On Tuesday I attended a great session convened by Kathy Boxall and Peter Beresford called "How can users be effectively and inclusively involved in health and social care research"? There were three presenters- rather than precis the whole of what they said- I'll just share with you the gems and take home messages that I wrote down while listening to them:
Alison Faulkner- independent mental health service user and consulant:
Jennifer Taylor & Maggie Brennan, co-authors of "We are not Stupid" and members of People First Lambeth (an self-advocacy group for people with learning disabilities)
User-led research will involve difference distress and dissent- Let's not pretend that it doesn't. e.g We can't expect people with distressing experiences not to bring that distress into the project. We need to find ways of negotiating disagreement.
In response to a question about how to ensure that service users were "representative" Alison responded that representation is about making it possible for everyone to take part in research that wants to.
Even with the good support workers, we only have a say up to the point where they disagree with usVic Forrest- support worker
It's hard not to take control- even when you are really trying not to. I found I needed strategies for watching how I was feeling.Roger Steel, PP Manager, UK Clinical Research Network
Relationships between researchers and service users become more difficult the more marginalised the service users are.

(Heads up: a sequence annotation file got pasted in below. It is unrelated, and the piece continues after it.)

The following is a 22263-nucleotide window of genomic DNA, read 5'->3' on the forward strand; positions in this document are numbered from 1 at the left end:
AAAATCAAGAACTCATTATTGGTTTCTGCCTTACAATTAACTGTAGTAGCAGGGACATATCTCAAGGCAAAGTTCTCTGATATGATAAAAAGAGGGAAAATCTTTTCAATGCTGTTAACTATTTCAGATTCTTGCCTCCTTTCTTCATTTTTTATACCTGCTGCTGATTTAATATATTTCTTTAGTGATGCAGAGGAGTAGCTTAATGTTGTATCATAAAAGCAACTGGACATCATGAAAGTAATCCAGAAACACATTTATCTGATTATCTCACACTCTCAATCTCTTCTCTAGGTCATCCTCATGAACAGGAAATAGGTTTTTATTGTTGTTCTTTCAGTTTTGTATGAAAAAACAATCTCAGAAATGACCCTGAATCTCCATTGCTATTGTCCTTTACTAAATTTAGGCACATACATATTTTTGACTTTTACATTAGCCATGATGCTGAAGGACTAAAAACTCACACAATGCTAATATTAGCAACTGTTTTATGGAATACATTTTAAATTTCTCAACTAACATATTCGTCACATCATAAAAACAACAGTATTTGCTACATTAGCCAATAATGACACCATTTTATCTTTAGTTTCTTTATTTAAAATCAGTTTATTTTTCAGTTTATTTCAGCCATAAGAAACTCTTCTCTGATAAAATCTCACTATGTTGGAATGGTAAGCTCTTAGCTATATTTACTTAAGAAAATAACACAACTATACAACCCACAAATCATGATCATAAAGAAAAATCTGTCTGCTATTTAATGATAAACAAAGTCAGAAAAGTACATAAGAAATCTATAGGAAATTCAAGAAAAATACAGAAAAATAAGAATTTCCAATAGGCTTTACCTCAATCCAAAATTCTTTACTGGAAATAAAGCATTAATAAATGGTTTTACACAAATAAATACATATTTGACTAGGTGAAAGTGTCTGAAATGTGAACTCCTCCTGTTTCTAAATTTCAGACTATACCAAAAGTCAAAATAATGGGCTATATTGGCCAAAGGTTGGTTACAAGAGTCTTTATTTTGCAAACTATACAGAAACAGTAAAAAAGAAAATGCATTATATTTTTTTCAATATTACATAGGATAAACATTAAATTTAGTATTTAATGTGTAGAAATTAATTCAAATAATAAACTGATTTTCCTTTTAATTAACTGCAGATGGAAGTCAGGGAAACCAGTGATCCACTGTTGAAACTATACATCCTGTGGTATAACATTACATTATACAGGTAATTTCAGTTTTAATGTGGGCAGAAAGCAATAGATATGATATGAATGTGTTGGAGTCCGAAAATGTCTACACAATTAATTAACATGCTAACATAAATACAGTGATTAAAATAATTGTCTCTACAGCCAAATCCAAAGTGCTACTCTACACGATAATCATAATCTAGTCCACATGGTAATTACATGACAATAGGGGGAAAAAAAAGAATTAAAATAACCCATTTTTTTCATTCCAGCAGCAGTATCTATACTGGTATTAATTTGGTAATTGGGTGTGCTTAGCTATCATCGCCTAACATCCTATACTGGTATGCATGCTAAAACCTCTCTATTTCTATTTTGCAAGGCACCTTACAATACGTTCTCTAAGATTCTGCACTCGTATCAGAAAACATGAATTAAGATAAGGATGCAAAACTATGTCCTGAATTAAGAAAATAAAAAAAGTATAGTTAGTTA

It's not about revolution, its about evolution. Large scale change in society attitudes is going to be slow.Peter Beresford
We do need to think about how we support ourselves and each other in this endeavour.The best gem was the "We are not stupid" book that I bought from Jennifer and Maggie at the end of the session. It's a great example of an accessible book, but the contents also give testament to a great example of user-led (emancipatory) research. They write:
"We wanted to look into the things we cared about the most and write about them in our book. What we cared about was what was happening in the lives of people with learning difficulties".For information on how to buy a copy of the book you can go to this website: http://www.shapingourlives.org.uk/ourpubs.html#wans
So what will I take away from this session?
- Some great ideas for approaching the book that I am editing with Melanine Nind on "Concepts of Access", where three different self-advocates or advocay groups are contributing chapters in which they share their experiences of "access" issues. See my other blog here for more details: http://conceptsofaccess.blogspot.com/2008/03/concepts-of-access-publications-in.html
- Some questions to ponder.. like is the best home for participatory research really universities? Are university researchers part of the problem or part of the solution? For many university researchers the reasons for doing research seem warped- its about funding, promotion, publications etc.and not about making a difference in the lives of the people they are researching. Now of course, I have no evidence to back this claim up, and in some ways I'm being deliberately provocative. But, the flip side of the coin is that the skills required to be an effective participatory researcher are supremely underestimated and undervalued (Jan Walmsley writes very well on this subject).
So where is the revolution then? Well, the revolution for me was in the two articulate presenters Jennfier and Maggie who spoke clearly and confidently to an audience of academics but who also insisted in a professional yet assertive manner that we as academics spoke in plain English, without any jargon. Some of the audience found this very hard to do! Research methods I guess are not just about collecting and analysing data, it is also about communicating and disseminating.